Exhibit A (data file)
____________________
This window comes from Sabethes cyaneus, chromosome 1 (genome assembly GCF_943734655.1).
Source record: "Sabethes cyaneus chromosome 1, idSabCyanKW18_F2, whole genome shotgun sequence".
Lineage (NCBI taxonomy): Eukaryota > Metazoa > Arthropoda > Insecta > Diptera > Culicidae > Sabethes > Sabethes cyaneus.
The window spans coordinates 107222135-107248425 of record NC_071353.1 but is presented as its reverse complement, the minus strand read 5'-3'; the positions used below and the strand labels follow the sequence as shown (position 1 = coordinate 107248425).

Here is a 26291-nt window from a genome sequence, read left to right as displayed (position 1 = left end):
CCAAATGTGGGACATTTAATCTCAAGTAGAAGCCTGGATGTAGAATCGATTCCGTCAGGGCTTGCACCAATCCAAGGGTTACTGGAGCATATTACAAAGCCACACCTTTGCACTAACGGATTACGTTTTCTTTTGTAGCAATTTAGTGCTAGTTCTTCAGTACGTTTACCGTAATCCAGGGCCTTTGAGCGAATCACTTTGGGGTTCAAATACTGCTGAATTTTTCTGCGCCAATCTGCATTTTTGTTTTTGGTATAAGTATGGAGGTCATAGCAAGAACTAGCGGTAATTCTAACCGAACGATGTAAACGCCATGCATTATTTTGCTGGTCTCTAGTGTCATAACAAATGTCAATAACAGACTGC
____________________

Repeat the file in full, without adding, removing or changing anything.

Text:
This window comes from Sabethes cyaneus, chromosome 1 (genome assembly GCF_943734655.1).
Source record: "Sabethes cyaneus chromosome 1, idSabCyanKW18_F2, whole genome shotgun sequence".
Lineage (NCBI taxonomy): Eukaryota > Metazoa > Arthropoda > Insecta > Diptera > Culicidae > Sabethes > Sabethes cyaneus.
The window spans coordinates 107222135-107248425 of record NC_071353.1 but is presented as its reverse complement, the minus strand read 5'-3'; the positions used below and the strand labels follow the sequence as shown (position 1 = coordinate 107248425).

Here is a 26291-nt window from a genome sequence, read left to right as displayed (position 1 = left end):
CCAAATGTGGGACATTTAATCTCAAGTAGAAGCCTGGATGTAGAATCGATTCCGTCAGGGCTTGCACCAATCCAAGGGTTACTGGAGCATATTACAAAGCCACACCTTTGCACTAACGGATTACGTTTTCTTTTGTAGCAATTTAGTGCTAGTTCTTCAGTACGTTTACCGTAATCCAGGGCCTTTGAGCGAATCACTTTGGGGTTCAAATACTGCTGAATTTTTCTGCGCCAATCTGCATTTTTGTTTTTGGTATAAGTATGGAGGTCATAGCAAGAACTAGCGGTAATTCTAACCGAACGATGTAAACGCCATGCATTATTTTGCTGGTCTCTAGTGTCATAACAAATGTCAATAACAGACTGC